This week’s guest is Nicole Fennell, a fellow Houstonian and dietitian.
She’s a functional medicine dietitian who focuses on autoimmune disease, gut health, hormone imbalances, thyroid, you name it! She owns Chews Foods Wisely in Houston, Texas.
I am so thrilled to have her on this week’s podcast because today we are going to dive in all about gut health, removing the bad and replacing it with the good.
Table of Contents
Nicole Fennell’s story
Nicole is a registered dietitian and runs a functional medicine private practice near the Medical Center in Houston, Texas. She is also a mother of two and a wife.
Nicole became a dietitian because she always had an unusual relationship with food. During high school, her degree plan was health science with an emphasis in Nutrition. She had a bad relationship with food and battled through eating disorders. It wasn’t simple enough for her to just get over an eating disorder, she wanted to know why she was doing it and what was happening to her body.
She found that learning about nutrition, biochemistry, and understanding how the body runs more from nourishment and not from deprivation. That was the huge catalyst that got her to the point of wanting to be a dietitian. She is huge on connection with others and getting to know their stories.
She was diagnosed with Hashimoto’s and feels a personal connection to others who have autoimmune disease. She transformed her practice to a functional medicine model to address the root cause of health issues and has never looked back.
What constitutes a good gut and what are the symptoms of having a bad gut?
Signs of a good gut:
- Having at least one normal daily bowel movement
- Producing minimal/normal amounts of bloating and gas – we’re human!
A healthy gut is really something that you really don’t pay a lot of attention to. The more attention that it requires, the more likely it is that you have an imbalanced gut. Also – even if you don’t have gut health related symptoms, that doesn’t mean that you don’t have gut health issues. Many times symptoms are produced once things are past a certain threshold, and a little more effort is needed to repair the damage.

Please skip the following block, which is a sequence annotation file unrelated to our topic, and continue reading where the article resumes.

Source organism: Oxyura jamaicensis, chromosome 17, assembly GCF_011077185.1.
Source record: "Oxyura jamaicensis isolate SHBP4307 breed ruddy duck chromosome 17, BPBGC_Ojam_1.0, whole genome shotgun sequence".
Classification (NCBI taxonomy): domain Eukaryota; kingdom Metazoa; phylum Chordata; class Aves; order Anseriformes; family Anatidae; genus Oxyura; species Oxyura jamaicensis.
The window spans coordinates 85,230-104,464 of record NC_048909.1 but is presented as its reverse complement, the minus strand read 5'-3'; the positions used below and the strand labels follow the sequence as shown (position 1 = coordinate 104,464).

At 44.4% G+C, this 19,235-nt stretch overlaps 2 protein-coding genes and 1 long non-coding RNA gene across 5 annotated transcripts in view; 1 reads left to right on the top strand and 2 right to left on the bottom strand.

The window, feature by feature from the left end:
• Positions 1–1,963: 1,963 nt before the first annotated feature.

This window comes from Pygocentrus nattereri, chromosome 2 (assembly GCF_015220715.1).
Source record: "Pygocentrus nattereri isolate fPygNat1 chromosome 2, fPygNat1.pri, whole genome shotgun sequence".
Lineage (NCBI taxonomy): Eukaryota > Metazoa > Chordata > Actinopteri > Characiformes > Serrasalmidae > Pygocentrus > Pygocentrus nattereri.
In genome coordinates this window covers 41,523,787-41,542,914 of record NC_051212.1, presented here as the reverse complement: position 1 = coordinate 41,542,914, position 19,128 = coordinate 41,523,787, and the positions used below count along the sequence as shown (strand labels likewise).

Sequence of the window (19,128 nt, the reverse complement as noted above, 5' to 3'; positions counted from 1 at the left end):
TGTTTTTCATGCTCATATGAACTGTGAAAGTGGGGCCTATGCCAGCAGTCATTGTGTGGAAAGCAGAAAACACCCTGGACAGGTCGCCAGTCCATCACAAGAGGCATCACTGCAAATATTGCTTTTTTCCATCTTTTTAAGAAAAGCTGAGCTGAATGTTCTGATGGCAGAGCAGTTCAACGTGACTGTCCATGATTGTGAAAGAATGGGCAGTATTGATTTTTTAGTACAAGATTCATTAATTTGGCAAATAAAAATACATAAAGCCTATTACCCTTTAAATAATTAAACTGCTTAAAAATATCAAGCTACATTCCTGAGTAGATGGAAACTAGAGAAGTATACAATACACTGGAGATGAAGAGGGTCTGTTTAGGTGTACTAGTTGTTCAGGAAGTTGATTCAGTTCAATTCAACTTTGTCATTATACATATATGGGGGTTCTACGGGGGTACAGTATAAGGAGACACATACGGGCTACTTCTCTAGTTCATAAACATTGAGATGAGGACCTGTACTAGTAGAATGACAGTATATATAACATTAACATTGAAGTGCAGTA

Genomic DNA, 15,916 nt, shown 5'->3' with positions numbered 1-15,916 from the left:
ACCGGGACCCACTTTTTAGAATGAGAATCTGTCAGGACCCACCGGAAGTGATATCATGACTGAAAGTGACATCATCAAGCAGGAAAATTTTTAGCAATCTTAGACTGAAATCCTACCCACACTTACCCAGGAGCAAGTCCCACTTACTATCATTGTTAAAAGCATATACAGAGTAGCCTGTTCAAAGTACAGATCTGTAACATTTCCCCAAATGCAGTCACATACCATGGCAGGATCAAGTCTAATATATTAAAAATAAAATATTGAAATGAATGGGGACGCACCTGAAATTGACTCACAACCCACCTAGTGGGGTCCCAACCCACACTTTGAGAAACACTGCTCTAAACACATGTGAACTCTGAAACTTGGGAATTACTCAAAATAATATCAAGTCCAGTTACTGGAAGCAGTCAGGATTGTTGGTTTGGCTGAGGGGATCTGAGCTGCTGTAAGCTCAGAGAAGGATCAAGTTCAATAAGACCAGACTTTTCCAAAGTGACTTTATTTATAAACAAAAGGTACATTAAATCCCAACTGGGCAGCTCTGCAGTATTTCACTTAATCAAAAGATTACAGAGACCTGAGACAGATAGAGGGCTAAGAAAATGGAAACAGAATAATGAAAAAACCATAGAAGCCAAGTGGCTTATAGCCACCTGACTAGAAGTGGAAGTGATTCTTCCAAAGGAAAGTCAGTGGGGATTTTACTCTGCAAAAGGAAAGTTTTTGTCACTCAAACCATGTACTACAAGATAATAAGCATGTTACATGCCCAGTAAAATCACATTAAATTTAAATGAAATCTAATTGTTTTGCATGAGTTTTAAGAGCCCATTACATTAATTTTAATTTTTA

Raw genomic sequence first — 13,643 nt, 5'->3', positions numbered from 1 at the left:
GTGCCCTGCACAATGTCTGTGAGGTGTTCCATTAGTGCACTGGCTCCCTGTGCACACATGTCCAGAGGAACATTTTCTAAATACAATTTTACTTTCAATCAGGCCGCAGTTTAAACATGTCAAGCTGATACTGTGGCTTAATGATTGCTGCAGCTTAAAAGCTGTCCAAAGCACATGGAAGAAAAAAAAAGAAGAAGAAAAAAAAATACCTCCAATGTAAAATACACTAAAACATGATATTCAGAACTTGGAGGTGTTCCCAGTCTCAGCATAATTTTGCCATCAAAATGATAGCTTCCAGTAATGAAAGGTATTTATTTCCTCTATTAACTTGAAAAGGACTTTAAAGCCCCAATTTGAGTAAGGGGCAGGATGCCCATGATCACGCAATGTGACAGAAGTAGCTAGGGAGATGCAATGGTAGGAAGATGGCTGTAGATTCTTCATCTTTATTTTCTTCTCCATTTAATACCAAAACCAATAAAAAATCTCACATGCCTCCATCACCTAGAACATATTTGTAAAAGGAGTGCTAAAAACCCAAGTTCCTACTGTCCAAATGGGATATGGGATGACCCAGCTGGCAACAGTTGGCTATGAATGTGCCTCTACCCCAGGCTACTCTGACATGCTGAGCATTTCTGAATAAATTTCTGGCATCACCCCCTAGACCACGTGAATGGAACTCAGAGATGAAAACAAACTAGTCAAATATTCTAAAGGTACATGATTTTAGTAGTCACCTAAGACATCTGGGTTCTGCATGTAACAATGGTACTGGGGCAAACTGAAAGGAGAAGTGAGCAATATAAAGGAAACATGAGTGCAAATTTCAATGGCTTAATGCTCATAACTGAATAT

Most common gut health issues:
- Chronic bloating
- Crohn’s disease
- Celiac disease
- Food sensitivities and intolerances
- Low stomach acid (GI reflux)
- SIBO (small intestine bacterial overgrowth)
Many of these issues are comorbidities that appear together.
Things that can affect gut function
- Stress. Gut is like a second brain – there are neural pathways that directly connect the brain to the gut. Chronic stress compounds in its impact on the gut.
- Lack of Hydrochloric acid or poor pancreatic enzyme output. It can decrease how well the body is digesting food and those maldigested foods can be really hard and abrasive to the gut. This can also cause nutritional deficiencies.
- Medications. Medicines like antacids, antibiotics, steroids, NSAIDs, birth control pills… all can have a negative impact on the GI tract.
Some tips and tricks that you can help with digestion
- Being undistracted and present during meal
- Have some bowel rest between meals (less snacking) and over night
- Getting your stress in check to get into rest and digest mode
- Eat a very well balanced plate
- Focusing on bacterial balance – do a stool analysis!